I used one of these round plastic palettes with wells until I started using a wet palette. This particular kind can be found at any art and craft stores for around $1 USD. Dried paint can be scraped off, warm water helps. The biggest con would be getting all that paint off, especially thin paint dried in the rounded surfaces.
Palette paper is treated with a poly coating to give a smooth surface work on and prevent the paper from deteriorating when exposed to moisture. The Citadel Palette Pad pictured here runs in the $11 to $12 USD range for 20 sheets measuring eight inches by six inches. Most art supply and craft stores also carry various brands of palette paper such as Blick, Strathmore, and Canson. These are typically 40 to 50 sheets of 9×12 paper, for a little lower price than the Citadel option. Palette paper is often advertised as being easy cleanup, just throw it away when you’re done. Personally I don’t care for one use disposables, but imagine you can get some extended use out of each sheet by letting the paint dry between sessions.
Wet palettes work in a similar way to palette paper. The paper however will be semi permeable to water and sit on a spongey material that is wet. It will also have a case with a lid to hold in moisture. The main idea here is that the wet palette will prolong the drying time of paints, allowing you to use the same drop of paint longer. It also preserves color mixes throughout a painting session. Depending on climate and home conditions, a wet palette can allow the same paint to be used over the span of hours and even up to several days or longer. These require a little maintenance, mostly adding water when it gets too dry. They run in price from about $15 to $30 USD. I replaced my DIY wet palette with this one from Army Painter about a year ago. It comes with a handy tray to hold brushes and enough sheets that I’m still using the ones it came with.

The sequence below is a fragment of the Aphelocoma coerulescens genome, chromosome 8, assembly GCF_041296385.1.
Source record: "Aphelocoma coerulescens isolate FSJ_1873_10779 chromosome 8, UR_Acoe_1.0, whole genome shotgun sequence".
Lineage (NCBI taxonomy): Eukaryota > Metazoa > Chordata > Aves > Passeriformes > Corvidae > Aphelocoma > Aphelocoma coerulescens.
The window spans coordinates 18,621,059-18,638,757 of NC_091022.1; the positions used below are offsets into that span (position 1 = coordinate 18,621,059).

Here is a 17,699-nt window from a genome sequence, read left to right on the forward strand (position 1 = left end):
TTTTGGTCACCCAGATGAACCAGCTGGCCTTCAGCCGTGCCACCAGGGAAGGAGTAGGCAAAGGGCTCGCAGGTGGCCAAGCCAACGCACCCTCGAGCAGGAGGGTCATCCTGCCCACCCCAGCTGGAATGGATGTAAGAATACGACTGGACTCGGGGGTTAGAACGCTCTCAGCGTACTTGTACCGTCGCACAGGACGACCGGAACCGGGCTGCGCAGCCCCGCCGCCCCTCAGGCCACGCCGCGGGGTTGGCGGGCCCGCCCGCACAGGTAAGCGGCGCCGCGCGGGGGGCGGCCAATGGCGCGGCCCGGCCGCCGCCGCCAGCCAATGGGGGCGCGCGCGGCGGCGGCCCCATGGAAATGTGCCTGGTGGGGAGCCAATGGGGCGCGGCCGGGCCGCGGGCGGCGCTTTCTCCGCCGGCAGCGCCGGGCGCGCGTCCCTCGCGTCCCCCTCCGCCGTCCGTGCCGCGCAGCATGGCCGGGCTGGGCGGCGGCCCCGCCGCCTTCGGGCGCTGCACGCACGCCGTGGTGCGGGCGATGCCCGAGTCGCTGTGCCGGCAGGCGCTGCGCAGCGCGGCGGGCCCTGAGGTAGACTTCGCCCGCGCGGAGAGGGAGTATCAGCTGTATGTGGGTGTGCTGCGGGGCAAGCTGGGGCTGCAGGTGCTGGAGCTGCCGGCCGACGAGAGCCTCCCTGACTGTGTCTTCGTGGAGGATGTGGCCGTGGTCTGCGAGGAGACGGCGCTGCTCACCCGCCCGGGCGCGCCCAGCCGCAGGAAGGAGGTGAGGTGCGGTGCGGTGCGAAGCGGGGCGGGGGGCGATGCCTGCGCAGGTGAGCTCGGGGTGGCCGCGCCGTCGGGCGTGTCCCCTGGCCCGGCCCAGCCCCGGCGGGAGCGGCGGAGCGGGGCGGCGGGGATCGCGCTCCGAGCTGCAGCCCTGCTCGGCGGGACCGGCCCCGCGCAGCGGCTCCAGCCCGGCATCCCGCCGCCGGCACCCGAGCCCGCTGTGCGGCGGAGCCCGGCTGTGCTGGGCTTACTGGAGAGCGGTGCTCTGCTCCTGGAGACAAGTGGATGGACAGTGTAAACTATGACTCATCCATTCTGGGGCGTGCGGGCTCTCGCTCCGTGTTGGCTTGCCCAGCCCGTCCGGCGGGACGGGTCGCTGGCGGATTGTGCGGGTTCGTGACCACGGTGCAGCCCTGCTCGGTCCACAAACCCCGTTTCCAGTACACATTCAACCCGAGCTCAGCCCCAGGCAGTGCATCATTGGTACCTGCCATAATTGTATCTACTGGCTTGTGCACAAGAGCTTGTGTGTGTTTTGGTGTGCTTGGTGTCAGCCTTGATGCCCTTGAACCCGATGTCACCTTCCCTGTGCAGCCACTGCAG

There are several Do-It-Yourself options with materials you may already have or that are available inexpensively. An old plate or piece of ceramic tile both make a good palette that can be easily cleaned by scraping dried paint off. I would suggest using white or light grey material to help distinguish color and consistency easier.
A palette can be made from a picture frame with glass by putting a white sheet of paper in the frame. Again, the dried paint will scrape off easily. A small razor scraper will quickly do the job.
I used this simple DIY wet palette for several years and was happy with how it worked.
Regardless of what kind of palette you choose, it’s important to have something on your table for prepping your paints. Dipping out of pots or bottles directly is messy and will reduce the life of your brushes. Getting used to using a palette is also imperative for more advanced techniques like blending.
The Hobby 101 series includes tutorials and recommendations for new hobbyists. Click the link for more Hobby 101 content. And if you have any questions or feedback, or just want some advice, drop us a note in the comments below or email us at firstname.lastname@example.org.